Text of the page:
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Transdiagnostic Approach to Mental Illness Effective in Teens

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A new transdiagnostic cognitive-behavioral therapy (CBT) program called Mind My Mind (MMM) provides significant and lasting benefits for adolescents with emotional and behavioral problems, report researchers from Denmark who developed the program.

In a randomized controlled trial, MMM provided significant and sustained reductions in anxiety and depressive symptoms, as well as improvements in daily functioning, school attendance, and quality of life, compared to usual care.

“This pragmatic study adds to the growing evidence that the wide-scale implementation of transdiagnostic modular CBT in nonspecialist care settings provides timely indicated prevention and quality care for help-seeking youth,” the study team writes.

The study was published online December 23 in JAMA Psychiatry.

“Scalable” Program Has Range of Benefits

Pia Jeppesen, MD, PhD, Child and Adolescent Mental Health Center, Gentofte Hospital, Hellerup, Denmark, and colleagues developed MMM as a scalable transdiagnostic CBT program targeting youth with emotional and behavioral problems below the threshold for psychiatric referral.

The MMM intervention includes nine to 13 weekly sessions of manual-based CBT “training” followed by a booster session after 4 weeks. “We call it training instead of therapy when we work with youth,” Jeppesen noted in a JAMA Psychiatry podcast featuring the study.

The training is provided by psychologists who receive 1 week of training on the MMM manual.

“The text is written to guide psychologists with very limited training in any kind of psychotherapy. We give instructions that are quite comprehensive, yet easy to read, and the content is organized into generic and problem-specific modules,” Jeppesen explained.

The study included 396 help-seeking youth aged 6 to 16 years for whom anxiety, depressive symptoms, and/or behavioral disturbances were a primary problem; 197 participants were randomly allocated to MMM, and 199 to management as usual (MAU).

The primary outcome was change in mental health problems reported by parents at week 18. Problems were assessed using the Strengths and Difficulties Questionnaire (SDQ) impact scale (range, 0–10 points, with higher scores indicating greater severity of distress and impairment).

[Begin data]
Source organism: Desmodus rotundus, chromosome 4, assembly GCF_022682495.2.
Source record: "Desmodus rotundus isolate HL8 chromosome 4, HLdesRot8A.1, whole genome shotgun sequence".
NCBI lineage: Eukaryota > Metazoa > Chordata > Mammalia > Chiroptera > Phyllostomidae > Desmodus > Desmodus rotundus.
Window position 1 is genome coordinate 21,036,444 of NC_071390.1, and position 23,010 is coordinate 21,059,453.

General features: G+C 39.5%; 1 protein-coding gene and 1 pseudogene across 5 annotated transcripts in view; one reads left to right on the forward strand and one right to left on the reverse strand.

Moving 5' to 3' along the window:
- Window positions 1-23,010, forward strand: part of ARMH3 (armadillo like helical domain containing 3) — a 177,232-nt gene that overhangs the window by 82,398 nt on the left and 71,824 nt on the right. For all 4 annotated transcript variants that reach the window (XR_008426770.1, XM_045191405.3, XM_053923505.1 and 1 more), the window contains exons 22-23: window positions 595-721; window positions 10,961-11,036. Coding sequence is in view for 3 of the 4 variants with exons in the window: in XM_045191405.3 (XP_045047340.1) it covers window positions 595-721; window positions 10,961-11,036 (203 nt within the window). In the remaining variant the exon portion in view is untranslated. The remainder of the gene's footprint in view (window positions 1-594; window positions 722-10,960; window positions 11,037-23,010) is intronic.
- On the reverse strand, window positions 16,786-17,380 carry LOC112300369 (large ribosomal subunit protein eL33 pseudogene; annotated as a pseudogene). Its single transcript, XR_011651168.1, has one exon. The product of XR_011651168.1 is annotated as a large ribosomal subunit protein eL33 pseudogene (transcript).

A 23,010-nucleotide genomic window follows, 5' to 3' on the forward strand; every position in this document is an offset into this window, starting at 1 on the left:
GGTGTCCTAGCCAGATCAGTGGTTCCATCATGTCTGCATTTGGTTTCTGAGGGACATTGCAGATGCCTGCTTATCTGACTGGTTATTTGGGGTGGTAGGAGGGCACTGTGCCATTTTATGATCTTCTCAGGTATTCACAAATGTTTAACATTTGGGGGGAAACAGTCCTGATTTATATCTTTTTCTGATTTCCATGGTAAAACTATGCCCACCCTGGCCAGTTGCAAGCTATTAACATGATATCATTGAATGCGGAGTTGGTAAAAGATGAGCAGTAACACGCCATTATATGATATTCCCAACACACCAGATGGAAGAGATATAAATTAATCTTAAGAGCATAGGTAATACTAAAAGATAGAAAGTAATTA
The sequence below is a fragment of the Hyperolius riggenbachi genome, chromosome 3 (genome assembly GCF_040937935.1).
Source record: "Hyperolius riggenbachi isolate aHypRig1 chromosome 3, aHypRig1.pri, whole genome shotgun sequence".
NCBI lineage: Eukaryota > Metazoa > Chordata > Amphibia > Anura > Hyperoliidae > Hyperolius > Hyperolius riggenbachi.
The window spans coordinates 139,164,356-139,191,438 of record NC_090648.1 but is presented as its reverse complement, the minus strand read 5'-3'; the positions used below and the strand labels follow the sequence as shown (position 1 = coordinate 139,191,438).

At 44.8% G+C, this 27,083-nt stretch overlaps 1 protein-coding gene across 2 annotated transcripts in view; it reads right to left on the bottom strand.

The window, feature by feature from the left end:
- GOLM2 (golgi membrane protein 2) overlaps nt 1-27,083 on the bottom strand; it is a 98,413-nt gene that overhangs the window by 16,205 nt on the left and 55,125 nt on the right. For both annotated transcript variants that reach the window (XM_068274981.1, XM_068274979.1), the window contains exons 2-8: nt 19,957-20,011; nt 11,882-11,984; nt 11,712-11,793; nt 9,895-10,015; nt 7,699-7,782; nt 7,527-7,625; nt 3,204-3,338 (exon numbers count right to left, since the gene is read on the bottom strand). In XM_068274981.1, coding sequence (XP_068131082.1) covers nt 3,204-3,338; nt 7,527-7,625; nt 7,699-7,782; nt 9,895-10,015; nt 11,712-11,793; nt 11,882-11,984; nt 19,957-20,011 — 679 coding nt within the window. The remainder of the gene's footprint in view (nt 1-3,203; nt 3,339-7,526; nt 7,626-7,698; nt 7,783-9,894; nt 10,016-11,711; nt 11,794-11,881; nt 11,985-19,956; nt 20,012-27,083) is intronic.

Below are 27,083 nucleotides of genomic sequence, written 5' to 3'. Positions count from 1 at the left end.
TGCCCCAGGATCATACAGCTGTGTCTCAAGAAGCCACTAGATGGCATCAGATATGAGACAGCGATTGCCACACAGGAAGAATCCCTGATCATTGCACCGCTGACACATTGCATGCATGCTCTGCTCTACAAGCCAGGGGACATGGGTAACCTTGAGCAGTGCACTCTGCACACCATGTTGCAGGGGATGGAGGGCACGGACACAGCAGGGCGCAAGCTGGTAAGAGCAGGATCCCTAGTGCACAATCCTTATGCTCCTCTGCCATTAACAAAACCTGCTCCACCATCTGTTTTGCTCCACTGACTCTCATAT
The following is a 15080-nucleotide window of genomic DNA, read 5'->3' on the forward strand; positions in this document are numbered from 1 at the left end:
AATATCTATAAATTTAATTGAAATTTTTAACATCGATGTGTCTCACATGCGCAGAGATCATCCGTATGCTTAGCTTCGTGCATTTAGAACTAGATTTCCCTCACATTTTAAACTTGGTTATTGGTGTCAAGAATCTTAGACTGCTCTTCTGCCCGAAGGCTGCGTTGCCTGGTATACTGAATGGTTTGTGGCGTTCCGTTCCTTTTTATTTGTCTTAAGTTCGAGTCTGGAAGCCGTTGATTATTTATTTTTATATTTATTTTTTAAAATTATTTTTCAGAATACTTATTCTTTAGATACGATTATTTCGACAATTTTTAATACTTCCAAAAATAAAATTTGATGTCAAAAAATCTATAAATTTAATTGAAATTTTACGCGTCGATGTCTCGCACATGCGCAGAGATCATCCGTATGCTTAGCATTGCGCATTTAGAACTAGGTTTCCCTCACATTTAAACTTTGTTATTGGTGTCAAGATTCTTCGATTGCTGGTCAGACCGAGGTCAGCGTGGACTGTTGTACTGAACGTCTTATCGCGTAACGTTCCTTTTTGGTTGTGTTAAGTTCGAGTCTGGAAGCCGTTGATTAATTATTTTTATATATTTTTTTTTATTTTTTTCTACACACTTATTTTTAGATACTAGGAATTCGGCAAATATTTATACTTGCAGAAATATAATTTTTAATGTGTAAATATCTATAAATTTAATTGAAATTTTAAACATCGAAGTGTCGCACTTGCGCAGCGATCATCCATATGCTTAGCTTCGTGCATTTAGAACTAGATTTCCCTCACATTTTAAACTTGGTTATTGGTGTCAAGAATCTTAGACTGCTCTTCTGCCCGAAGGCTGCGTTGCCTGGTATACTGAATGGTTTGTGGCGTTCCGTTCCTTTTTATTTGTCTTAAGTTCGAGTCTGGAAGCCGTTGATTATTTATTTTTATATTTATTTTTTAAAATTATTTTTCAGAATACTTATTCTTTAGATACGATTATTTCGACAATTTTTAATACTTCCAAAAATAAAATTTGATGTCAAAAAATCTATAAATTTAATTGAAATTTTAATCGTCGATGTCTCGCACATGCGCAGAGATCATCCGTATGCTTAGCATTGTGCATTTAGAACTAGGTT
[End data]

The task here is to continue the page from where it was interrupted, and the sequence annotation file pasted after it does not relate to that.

The SDQ impact score fell by 2.34 points with MMM, vs 1.23 with MAU, from baseline scores of 4.12 and 4.21, respectively. There was a “clinically meaningful” between-group difference and a “medium” Cohen effect size of 0.60, the researchers report.

Response was defined as a 1-point reduction in SDQ impact score. Significantly more participants in the MMM group responded than in the MAU group (144 of 197 [73.1%], vs 93 of 199 [46.7%]; the number needed to treat was 4).

The results were robust and consistent in several prespecified sensitivity analyses.

“Secondary outcomes indicated statistically significant benefits in parent-reported changes of anxiety, depressive symptoms, daily functioning, school attendance, and the principal problem. All benefits were maintained at week 26 except for school attendance,” the researchers report.

Notably, Jeppesen said, these results were “sustained until the follow-up after half a year, and they were found across the different informants, that is, the teacher and the child self-report.”

With MMM, “the children overall feel less distressed and less impaired in many different daily situations at home, at school, and with friends,” she noted.

John Torous, MD, director of digital psychiatry, Beth Israel Deaconess Medical Center, Boston, Massachusetts, who moderated the podcast, noted that “access to mental health, especially evidence-based psychological therapies for young people, remains limited in every country around the world.”

There is a “clear” need for transdiagnostic therapies that can be easily applied, Torous said, and the results achieved with the MMM program in this study are “exciting” and “give a lot of hope” that this type of approach is going to be “widely available and easy to implement.”

The Mind My Mind project was initiated by Psykiatrifonden and was sponsored through unrestricted grants from the Danish TrygFonden and the Lundbeckfonden. Jeppesen has received grants from the TrygFonden and Lundbeckfonden. Torous has disclosed no relevant financial relationships.

JAMA Psychiatry. Published online December 23, 2020. Full text

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